Okay, when those Razor scooters first came out I thought they were cool. You know, they folded up kinda neat, the chrome finish looked hot - I have to admit, I wanted one. Then the deluge of scooter riding perpetual adolescents (those aged 9 - 45) flooded the sidewalks of New York City, killing any ill-conceived feelings of covetousness I might have had for those wheeling tray tables of pedestrian doom. Well, Razor has come out with an offering which has once again whetted my appetite for one of their products, but this time I'll keep my cynical distance until I can be sure I won't be dodging these things while trying to cross the street. Still, there is something movingly aspirational about the Razor Pocket Mod. I mean, anybody can kick-wheel themselves along using an ordinary scooter, but the Pocket Mod has a 250W/24V motor which can travel as fast as 15 mph and as far as 10 miles on a single 8-hour electric charge. It can accommodate riders of up to 220 lbs. And then, the Vespa-like styling has a European feel that speaks to fantasies of summers spent exploring little Italian villages and reclining under the Tuscan sun.
Ha. Who am I kidding? But still, it's a cute little scooter isn't it?
When I used to play Monopoly as a kid, I always seemed to end up being the iron. I have no idea why. My older brother would always grab my favourite first - the sports car. I'm not really a big fan of sports cars; it just seemed to be the only practical method of travelling from street to street available in the game. My second choice was the iron. I suppose it was because it was such an odd thing to be. An iron! In my harder to impress adult life, the iron is a far less interesting object. It stands for time-consuming boredom. Gratefully, design student Mary Hackney has taken steps to revitalise the universally despised item, whilst sparing a thought for the difficulties men have with them. This new improved iron caters for the fact that many men have problems when using their larger hands with small handles and dials. Other features include a "go-faster stripe" and a scanning device to recognise the fabric being ironed in order to adjust the temperature accordingly. Hmm, I think I'd still rather have the sports car.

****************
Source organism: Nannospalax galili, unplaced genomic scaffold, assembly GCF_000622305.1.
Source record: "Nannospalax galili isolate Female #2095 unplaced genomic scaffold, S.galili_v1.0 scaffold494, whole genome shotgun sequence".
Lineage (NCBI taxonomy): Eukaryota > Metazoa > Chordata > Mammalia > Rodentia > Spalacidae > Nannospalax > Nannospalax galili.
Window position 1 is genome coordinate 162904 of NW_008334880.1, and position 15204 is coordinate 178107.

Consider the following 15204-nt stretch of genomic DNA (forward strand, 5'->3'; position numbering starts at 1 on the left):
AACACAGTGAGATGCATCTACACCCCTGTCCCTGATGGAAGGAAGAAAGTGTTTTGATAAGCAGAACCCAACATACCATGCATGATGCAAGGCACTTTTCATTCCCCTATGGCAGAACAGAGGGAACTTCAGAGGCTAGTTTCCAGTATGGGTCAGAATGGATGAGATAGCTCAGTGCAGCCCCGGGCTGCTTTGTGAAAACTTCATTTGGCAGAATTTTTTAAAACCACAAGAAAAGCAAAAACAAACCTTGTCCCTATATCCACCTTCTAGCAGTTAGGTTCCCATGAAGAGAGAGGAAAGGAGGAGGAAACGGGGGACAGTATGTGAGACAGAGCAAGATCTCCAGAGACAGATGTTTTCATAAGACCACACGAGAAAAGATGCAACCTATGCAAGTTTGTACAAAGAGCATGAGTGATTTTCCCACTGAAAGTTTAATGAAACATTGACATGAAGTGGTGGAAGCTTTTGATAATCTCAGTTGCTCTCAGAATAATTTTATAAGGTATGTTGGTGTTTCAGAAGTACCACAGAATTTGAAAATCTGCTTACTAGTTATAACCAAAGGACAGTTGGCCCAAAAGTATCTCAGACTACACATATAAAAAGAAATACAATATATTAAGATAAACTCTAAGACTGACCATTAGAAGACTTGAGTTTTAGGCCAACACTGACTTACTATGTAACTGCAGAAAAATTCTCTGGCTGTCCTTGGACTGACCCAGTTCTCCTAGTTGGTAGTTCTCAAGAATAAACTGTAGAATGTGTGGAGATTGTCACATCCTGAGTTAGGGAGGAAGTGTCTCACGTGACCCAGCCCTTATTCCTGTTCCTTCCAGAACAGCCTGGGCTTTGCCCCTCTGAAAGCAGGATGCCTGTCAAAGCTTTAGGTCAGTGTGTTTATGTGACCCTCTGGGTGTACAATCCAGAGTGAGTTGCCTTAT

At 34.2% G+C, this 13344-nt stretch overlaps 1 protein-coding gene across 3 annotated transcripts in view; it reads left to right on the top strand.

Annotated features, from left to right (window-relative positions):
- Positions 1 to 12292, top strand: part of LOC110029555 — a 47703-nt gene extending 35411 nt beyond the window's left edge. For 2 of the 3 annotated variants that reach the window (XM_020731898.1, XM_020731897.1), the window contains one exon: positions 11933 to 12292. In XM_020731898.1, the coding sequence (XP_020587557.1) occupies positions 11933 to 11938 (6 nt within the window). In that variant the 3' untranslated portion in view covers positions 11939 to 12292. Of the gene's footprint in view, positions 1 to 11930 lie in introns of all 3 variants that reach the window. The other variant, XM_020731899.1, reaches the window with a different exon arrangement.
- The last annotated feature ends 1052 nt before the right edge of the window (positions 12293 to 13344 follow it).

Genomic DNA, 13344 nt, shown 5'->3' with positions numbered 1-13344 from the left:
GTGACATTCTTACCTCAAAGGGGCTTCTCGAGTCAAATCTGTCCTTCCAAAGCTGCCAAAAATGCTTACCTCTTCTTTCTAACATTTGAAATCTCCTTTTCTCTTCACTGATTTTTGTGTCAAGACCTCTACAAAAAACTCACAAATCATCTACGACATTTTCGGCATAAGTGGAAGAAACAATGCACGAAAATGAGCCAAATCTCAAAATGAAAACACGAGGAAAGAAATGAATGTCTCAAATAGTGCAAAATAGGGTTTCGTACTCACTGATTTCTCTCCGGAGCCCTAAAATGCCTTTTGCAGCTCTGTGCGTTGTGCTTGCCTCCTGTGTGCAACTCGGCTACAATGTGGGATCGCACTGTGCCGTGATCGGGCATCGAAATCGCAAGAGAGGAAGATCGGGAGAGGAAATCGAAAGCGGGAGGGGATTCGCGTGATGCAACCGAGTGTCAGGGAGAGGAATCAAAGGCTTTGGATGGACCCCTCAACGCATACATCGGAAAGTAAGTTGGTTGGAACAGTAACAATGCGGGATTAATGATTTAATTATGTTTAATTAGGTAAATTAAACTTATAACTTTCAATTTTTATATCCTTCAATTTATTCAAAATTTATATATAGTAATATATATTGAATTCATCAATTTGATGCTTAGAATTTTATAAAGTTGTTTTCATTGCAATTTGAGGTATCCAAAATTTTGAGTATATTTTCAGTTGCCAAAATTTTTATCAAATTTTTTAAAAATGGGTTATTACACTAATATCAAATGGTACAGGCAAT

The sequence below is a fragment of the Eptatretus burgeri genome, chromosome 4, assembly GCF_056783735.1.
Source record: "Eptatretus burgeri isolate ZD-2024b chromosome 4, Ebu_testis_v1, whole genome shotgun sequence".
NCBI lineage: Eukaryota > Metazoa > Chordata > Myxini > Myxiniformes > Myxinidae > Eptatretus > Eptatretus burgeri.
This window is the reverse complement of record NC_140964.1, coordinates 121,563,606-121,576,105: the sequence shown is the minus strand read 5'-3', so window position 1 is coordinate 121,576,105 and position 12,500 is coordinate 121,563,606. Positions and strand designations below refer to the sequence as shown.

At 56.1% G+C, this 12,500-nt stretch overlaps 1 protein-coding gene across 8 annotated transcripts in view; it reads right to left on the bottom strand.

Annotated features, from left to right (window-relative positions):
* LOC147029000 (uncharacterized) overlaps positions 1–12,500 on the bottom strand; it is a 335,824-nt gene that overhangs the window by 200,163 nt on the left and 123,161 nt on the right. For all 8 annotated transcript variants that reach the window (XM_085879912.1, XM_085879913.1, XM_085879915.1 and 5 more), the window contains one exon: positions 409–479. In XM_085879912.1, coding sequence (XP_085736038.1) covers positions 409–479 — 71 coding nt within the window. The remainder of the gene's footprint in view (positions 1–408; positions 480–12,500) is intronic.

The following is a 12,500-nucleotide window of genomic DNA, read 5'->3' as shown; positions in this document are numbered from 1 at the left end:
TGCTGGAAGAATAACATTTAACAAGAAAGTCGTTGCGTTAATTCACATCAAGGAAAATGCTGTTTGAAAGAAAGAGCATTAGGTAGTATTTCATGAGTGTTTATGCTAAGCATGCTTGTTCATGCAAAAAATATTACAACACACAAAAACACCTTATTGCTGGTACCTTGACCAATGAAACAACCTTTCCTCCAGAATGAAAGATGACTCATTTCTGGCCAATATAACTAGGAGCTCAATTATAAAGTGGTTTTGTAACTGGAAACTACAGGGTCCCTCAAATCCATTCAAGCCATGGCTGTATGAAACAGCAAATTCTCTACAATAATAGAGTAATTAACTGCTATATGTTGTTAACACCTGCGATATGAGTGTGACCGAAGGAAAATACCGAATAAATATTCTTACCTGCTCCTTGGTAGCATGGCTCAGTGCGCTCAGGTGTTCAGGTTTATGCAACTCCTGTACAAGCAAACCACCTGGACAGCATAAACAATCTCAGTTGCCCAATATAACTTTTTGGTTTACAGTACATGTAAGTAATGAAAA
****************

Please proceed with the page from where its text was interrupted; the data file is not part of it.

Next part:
Via BBC News.
My maid comes in twice a month to do my laundry and clean my kitchen, but it's a pretty easy job. My kitchen might be decked out with all kinds of fancy equipment, but I'm almost worthless in front of the stove. I try my hardest, but my cooking is so far from impressive that my girlfriend laughs whenever I mention attempting dinner.
However, this complete lack of talent hasn’t stopped me from decorating the least used room in the house. A cool spice rack is paramount to this effort, and the See & Store magnetic storage system is a prime candidate for kitchen deployment.
The nice kids at MOCHA sent in notice that they've rolled out a new selection of the containers in a few different configurations. A five pod vertical counter stand, a twelve square wall mountable square, and several new colors in the classic wall strip. The See & Store has been around for quite a while, but this is solid design and infinitely handy if you're trying to keep things close and visible. Let's face it, the tiny apartment industry keeps Sweden in business, and the See & Store is a system modular enough to be creatively adapted into any space.
NONDesigns, a California-based studio specializing in creating products through non-conformist solutions, recently unveiled the TOPO table at ICFF (International Contemporary Furniture Fair). According to lead designer Scott Frankly – "We got tired of perfectly flat tables so we made this series called TOPO." In case you are wondering what that implies, the TOPO is a “corian table with removable basins.” It has a surface with intermediate plastic inserts that have been molded over rocks, creating functional landscapes that can be placed either face-up or down. These inserts can then be filled with soil and plants or with utensils, fruits etc.
The design claims to be completely customizable - in the sense that one can choose how much of the table-top real estate goes towards the decorative and how much towards functionality. The idea sounds intriguing, but the price tag of $940 will probably appeal to the taste of avant-garde buyers alone.